Why is saturated fat bad for my health?

Eating foods high in saturated fat increases blood levels of LDL cholesterol and total cholesterol. In fact, eating too much saturated fat and total fat has more influence on raising your blood cholesterol than eating too much cholesterol does.
Amy Jamieson-Petonic
Nutrition & Dietetics

Saturated fats increase inflammation in the body, and inflammation has been shown to increase risk of heart disease, diabetes, and other conditions such as arthritis. Choose foods that are low in saturated fat, such as lean protein, turkey, chicken, soy and quinoa for healthy options.

Saturated fatty acids raise blood cholesterol more than all other types of fat. Main food sources are animal-based foods, such as meat, poultry, butter, whole milk, and whole milk products. Plant-based sources are coconut, palm, and palm kernel oils.
Healthy Eating, Healthy Weight for Kids and Teens

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Healthy Eating, Healthy Weight for Kids and Teens

In a world of fast food, supersized sodas, and televised temptations, this guide shows how to buck the obesity trend currently in the national spotlight—and have fun doing it. Using a family...
Samantha Heller, RD
Nutrition & Dietetics
A four part answer (due to space limitations) Part I: Is red meat, processed meat and saturated fat really unhealthy? The answer is no. The fact is red and processed meats and saturated fat is far worse for your health than the meat and dairy industry want you to know. Ethical and environmental issues aside, all you have to do is take a look at the scientific literature (studies done on humans not on animals or in test tubes) and it reveals irrefutable evidence that consuming animal foods and processed foods high in saturated fats in the quantities we eat them can be deadly over time. Even the United States Department of Agriculture, a government organization and a rather conservative one at that, recommends that people eat less animal foods and begin a shift towards a more plant based diet. http://www.ars.usda.gov/News/docs.htm?docid=9246

The science: Research is finding that diets high in red meat and/or processed meats may increase the risk of type 2 diabetes, colorectal cancer, mortality, coronary heart disease, breast cancer, esophageal, liver and lung cancers and chronic obstructive lung disease.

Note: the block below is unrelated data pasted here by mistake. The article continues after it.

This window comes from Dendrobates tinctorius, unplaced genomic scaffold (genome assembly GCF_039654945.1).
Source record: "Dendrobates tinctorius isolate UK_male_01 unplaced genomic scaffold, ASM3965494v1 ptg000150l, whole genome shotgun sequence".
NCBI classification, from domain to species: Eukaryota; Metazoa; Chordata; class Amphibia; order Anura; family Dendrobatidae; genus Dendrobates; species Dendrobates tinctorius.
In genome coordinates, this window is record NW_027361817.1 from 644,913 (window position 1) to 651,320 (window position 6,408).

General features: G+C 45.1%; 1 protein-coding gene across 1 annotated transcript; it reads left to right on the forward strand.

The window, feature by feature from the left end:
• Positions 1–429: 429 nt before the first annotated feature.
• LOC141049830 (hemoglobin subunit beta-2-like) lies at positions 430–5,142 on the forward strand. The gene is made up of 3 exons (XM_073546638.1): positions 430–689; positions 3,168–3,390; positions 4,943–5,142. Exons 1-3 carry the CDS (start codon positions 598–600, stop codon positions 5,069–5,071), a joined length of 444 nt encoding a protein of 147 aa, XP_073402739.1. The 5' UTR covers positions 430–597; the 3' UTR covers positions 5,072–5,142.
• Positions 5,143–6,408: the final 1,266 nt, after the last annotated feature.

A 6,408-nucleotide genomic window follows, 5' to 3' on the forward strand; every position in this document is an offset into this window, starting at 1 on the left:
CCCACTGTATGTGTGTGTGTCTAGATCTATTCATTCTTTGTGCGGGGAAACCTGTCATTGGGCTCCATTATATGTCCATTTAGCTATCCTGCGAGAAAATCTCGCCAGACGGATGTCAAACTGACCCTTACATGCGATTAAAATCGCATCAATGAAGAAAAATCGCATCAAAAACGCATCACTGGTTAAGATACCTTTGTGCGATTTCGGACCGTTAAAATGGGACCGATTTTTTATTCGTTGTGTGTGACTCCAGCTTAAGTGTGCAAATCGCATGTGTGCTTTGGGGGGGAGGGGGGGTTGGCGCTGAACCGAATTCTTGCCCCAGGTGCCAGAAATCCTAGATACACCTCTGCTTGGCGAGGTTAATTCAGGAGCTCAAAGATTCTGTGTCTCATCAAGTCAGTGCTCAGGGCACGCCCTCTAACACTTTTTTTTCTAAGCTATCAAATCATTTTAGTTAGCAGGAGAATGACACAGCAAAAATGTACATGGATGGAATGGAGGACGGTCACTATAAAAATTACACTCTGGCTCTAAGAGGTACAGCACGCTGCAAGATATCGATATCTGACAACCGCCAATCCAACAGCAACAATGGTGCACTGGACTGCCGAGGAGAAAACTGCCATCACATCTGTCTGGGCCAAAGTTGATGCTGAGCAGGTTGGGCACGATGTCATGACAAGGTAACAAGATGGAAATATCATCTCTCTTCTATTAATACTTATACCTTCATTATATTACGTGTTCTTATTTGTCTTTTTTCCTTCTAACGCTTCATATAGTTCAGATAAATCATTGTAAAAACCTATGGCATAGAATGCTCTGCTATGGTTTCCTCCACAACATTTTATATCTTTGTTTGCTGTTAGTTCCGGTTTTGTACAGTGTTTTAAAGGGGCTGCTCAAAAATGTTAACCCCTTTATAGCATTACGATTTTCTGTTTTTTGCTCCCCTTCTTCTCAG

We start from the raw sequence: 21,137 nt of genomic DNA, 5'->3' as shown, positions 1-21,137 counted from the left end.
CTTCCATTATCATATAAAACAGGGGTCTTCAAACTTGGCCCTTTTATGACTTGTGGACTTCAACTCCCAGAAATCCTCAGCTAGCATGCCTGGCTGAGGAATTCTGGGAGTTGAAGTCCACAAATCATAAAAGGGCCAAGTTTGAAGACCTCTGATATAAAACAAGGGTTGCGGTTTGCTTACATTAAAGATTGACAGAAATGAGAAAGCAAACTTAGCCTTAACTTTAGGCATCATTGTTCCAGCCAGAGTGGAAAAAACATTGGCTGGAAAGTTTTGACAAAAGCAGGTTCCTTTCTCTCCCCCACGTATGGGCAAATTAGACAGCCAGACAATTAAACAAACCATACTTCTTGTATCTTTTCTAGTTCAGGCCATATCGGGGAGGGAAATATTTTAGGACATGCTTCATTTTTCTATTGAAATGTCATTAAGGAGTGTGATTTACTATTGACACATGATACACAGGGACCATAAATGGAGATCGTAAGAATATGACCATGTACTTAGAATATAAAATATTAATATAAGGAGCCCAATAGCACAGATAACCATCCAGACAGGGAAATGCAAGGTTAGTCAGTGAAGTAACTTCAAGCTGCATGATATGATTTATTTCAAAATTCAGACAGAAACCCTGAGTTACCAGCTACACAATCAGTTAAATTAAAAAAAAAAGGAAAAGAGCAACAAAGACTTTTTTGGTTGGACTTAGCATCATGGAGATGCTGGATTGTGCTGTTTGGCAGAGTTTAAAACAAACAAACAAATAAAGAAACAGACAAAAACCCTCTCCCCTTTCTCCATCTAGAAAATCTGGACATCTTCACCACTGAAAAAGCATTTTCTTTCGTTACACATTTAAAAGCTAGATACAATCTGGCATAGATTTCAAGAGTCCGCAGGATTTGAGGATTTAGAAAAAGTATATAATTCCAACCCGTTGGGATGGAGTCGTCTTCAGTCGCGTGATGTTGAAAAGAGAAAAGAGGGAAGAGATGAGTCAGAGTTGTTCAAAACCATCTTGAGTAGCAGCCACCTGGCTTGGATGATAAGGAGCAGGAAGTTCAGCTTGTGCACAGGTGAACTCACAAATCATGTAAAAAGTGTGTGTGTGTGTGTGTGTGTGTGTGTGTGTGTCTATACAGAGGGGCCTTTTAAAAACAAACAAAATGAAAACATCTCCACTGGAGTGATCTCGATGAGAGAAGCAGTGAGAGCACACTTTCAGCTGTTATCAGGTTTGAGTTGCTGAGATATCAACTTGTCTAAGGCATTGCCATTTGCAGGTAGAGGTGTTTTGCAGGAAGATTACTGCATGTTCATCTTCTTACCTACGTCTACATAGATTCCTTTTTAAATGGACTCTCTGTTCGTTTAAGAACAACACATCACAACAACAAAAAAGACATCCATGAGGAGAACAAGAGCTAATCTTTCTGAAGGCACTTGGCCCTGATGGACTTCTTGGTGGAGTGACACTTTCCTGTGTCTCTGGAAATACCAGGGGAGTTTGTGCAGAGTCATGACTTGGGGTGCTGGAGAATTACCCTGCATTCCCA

Red meat and other animal foods are high in saturated fat which increases internal inflammation, serum cholesterol, LDL cholesterol (the bad cholesterol) and arterial inflammation and dysfunction.
  • Scientists have found an association between dietary saturated fats, the incidence of Alzheimer’s disease and an increased decline in cognitive function. 
  • Saturated fat has been associated with an increased risk of atherosclerosis and diabetes and may increase fat storage in your abdomen (commonly referred to as ab flab). Ab flab in and of itself increases the risk for heart disease, diabetes and Alzheimer’s disease.
  • Studies have shown that eating red meat may increase the risk of colorectal cancer, lung cancer (irrespective of smoking status), and has been linked to prostate cancer.
  • Recent studies show that red meat intake is associated with metabolic syndrome, stroke, cognitive decline and age related macular degeneration.
  • A study of over 500,000 people found that people who ate the most red and processed meats had a higher risk of mortality, cancer and cardiovascular disease than those who ate lesser amounts of these foods.
Margaret Floyd
Nutrition & Dietetics
Saturated fat in and of itself isn't bad for your health. It's when you only eat saturated fat, or eat it at the expense of other important fats, that you run into trouble. All different types of fats -- saturated and unsaturated -- play important and different roles in your body, so you want to try to get some of each type every day.

There's one exception to this rule, and that's any trans-fat, which means anything with partially- or fully-hydrogenated oils in it. These fats are universally damaging and should be avoided completely.